It is the sole responsibility of the QP to choose the comparators for inclusion in the test growing trial (or when an overseas test report is used to prepare the detailed description, to choose and include relevant comparator varieties in that description).  The QP uses a process of elimination to identify the most similar VCK for the comparative trial using a range of factors including, but not limited to:

  • UPOV grouping characteristics;
  • Parental/source material;
  • List of PBR varieties;
  • List of other existing varieties;
  • Variety information from the PBR office (eg extracted from the IVDS  or the Plant Varieties Journal);
  • Personal experience with the species;
  • From other published information.

If there are no other varieties in cultivation, QPs should compare their new varieties with the parental/source material and/or similar ecotypes.

The QP is then required to justify their selection of most similar VCK by publishing the relevant information in the Grouping Characteristics and/or the Varieties Subsequently Excluded section(s) of the Detailed Description.  

The PBR examiner ensures that the detailed description (of the candidate and VCK) is consistent with the states of expression cited in the Choice of Comparators section.  Any inconsistencies/deficiencies are identified, marked and returned to the QP for consideration and rectification before publication. Where it is necessary, the PBR examiner can require a further test growing which includes specified comparators.

Examining distinctness

When examining a variety for distinctness the QP and applicant must nominate one or more characteristics that clearly differentiate it from the most similar VCK.  In other words clear differences must be present between the new variety and all varieties whose existence is a matter of common knowledge at the priority date.

Two methods are used to observe distinctness of plant varieties:

  1. Visual Observation (V) and,
  2. Measurement (M).

The type of expression of the relevant characteristic will help determine the observation method used to differentiate a variety from its comparators. These can be broken down into three types:

i. Qualitative (QL) characteristics: qualitative characteristics are, in general, observed visually;

ii. Quantitative (QN) characteristics: quantitative characteristics can be measured or visually observed; and

iii. Pseudo-qualitative (PQ) characteristics: pseudo-qualitative characteristics are, in general, observed visually.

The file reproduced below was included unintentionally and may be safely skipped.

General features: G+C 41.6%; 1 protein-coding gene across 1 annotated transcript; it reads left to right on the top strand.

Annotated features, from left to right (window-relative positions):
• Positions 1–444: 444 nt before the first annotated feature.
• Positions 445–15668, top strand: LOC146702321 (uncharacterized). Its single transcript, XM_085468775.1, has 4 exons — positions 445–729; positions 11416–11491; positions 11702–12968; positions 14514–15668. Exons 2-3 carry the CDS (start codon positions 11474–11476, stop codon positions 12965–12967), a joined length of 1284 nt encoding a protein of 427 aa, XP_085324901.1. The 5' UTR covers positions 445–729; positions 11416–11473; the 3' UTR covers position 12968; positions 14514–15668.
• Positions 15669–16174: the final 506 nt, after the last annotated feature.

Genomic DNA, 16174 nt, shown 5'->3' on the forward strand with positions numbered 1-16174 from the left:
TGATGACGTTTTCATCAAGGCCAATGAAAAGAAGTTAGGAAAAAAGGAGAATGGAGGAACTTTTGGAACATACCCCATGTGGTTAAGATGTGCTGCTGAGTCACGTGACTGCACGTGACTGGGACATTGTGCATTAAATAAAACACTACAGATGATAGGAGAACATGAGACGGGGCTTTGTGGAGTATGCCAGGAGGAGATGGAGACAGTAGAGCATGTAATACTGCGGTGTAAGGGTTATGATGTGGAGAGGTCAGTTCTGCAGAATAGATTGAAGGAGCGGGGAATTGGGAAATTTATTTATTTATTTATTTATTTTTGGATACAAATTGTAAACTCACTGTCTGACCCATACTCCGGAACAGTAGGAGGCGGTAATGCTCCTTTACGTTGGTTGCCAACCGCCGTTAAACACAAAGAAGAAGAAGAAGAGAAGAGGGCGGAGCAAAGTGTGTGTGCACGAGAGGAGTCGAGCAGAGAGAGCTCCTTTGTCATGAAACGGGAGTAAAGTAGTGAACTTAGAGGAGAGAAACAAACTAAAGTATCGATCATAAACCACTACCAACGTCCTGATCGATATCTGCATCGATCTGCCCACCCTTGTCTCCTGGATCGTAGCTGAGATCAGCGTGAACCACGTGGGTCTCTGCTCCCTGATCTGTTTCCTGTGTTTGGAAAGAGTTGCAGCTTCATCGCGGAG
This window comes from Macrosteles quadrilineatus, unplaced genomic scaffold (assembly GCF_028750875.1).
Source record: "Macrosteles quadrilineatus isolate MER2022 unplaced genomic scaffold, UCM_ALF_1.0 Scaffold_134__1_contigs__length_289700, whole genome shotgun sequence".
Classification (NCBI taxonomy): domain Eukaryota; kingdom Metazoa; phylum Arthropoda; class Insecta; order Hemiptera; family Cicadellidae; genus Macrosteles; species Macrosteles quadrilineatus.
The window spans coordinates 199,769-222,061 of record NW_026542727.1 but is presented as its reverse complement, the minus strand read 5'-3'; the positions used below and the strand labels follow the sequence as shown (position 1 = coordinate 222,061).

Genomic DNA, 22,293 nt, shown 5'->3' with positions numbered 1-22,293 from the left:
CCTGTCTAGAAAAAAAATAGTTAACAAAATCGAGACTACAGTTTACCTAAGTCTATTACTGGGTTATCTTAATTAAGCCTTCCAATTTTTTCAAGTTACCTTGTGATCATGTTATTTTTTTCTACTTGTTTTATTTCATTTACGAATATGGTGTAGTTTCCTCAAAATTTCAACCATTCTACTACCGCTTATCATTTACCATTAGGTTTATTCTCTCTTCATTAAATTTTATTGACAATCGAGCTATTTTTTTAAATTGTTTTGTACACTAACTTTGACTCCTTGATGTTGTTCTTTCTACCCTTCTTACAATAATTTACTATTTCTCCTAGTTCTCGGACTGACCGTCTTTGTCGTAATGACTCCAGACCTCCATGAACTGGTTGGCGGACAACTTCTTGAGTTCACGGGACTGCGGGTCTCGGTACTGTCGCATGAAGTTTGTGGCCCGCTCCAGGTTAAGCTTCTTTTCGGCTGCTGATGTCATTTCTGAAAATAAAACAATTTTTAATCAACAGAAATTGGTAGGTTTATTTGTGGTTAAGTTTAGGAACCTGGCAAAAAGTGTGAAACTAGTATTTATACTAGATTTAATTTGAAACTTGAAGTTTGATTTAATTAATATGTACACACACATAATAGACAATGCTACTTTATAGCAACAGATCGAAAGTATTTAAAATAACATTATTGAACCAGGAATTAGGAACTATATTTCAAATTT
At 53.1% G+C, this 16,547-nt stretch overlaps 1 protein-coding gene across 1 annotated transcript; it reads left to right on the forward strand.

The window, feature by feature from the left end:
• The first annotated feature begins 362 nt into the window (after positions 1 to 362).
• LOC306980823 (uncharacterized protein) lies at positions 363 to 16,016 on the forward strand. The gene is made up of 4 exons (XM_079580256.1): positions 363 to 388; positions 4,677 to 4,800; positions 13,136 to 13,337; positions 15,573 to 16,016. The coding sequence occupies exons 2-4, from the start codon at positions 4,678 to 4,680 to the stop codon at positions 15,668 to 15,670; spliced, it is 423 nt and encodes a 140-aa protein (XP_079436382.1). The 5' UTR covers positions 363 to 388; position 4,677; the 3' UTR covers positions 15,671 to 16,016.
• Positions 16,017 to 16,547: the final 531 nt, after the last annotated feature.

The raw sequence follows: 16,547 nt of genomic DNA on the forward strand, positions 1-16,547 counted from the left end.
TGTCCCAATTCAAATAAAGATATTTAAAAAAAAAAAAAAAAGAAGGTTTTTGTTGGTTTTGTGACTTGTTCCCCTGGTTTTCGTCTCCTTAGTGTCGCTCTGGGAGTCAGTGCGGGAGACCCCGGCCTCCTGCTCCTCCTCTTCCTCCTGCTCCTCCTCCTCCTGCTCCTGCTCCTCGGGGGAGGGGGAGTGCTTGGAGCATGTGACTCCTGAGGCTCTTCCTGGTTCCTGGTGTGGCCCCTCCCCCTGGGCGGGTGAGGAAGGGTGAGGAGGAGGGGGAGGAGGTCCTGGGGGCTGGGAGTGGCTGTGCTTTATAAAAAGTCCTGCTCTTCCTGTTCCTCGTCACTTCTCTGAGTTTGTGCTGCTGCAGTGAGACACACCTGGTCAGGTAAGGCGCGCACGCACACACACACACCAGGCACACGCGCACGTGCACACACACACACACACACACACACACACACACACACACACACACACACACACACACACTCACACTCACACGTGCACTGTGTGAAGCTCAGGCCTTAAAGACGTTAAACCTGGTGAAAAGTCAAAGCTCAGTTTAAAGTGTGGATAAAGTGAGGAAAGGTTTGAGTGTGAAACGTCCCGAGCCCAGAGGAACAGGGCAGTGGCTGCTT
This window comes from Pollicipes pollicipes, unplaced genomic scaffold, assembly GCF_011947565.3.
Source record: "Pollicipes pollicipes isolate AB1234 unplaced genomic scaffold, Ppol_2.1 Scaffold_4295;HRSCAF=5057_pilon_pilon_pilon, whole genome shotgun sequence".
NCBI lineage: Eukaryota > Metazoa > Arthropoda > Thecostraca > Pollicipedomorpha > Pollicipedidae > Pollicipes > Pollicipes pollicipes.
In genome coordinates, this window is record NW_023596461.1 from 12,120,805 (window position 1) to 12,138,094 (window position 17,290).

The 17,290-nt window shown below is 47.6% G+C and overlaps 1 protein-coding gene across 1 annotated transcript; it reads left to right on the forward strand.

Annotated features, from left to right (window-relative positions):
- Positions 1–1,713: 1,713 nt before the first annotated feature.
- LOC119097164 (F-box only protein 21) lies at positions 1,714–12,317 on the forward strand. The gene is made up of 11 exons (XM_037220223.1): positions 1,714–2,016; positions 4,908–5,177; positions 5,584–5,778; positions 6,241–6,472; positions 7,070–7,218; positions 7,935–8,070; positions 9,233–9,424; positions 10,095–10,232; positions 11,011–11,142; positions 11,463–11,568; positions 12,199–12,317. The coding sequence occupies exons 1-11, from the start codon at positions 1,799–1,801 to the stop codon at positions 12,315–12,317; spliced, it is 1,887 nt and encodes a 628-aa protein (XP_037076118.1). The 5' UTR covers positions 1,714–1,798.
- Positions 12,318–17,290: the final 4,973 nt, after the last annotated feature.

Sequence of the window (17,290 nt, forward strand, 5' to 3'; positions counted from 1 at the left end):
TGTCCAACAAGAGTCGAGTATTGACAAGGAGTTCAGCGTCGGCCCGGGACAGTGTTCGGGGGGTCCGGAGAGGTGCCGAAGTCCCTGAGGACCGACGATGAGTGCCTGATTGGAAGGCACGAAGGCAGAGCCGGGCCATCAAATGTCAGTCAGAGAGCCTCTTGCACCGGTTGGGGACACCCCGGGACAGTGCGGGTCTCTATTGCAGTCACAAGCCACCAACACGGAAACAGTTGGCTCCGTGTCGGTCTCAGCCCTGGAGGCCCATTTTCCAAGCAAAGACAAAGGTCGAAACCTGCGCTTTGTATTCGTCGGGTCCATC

Further information is provided in UPOV TGP/9 (Examining Distinctness)

Examining uniformity

The level of variation in the expression of relevant characteristics within varieties is the basis for the assessment of uniformity. This variation has both genetic components and environmental components (e.g. temperature, light, soil etc.). The level of variation due to the environment depends on the interaction between individual plants and the environment and is influenced by the type of expression of the characteristic. The genetic component is mainly influenced by the features of propagation.

As a general rule, the states of expression of qualitative characteristics are not influenced by the environment. As opposed to quantitative and pseudo-qualitative characteristics, the level of variation due to the environment can differ from species to species and from characteristic to characteristic.

Two methods are used to determine uniformity they are:

  1. “Off type” count method (QL), and visually assessed
  2. Relative variance method (QN+MS); Candidate should not be significantly less uniform than the comparators

Further information is provided in TGP/10 (Examining Uniformity)

Examining stability

Examining a variety for Stability is a necessary requirement in the process of establishing a varieties eligibility for PBR.  A variety shall be deemed to be stable if its relevant characteristics remain unchanged after repeated propagation or, in the case of a particular cycle of propagation, at the end of each such cycle.

There are two methods used for examining stability;

  1. Indirect - Inferred from uniformity: this applies to asexually propagated varieties taken as stable if they are uniform, and
  2. Direct – comparison between two generations: This is used for sexually (seed) propagated varieties taken as stable if two generations are not different

Further information is provided at TGP/11 (Examining Stability)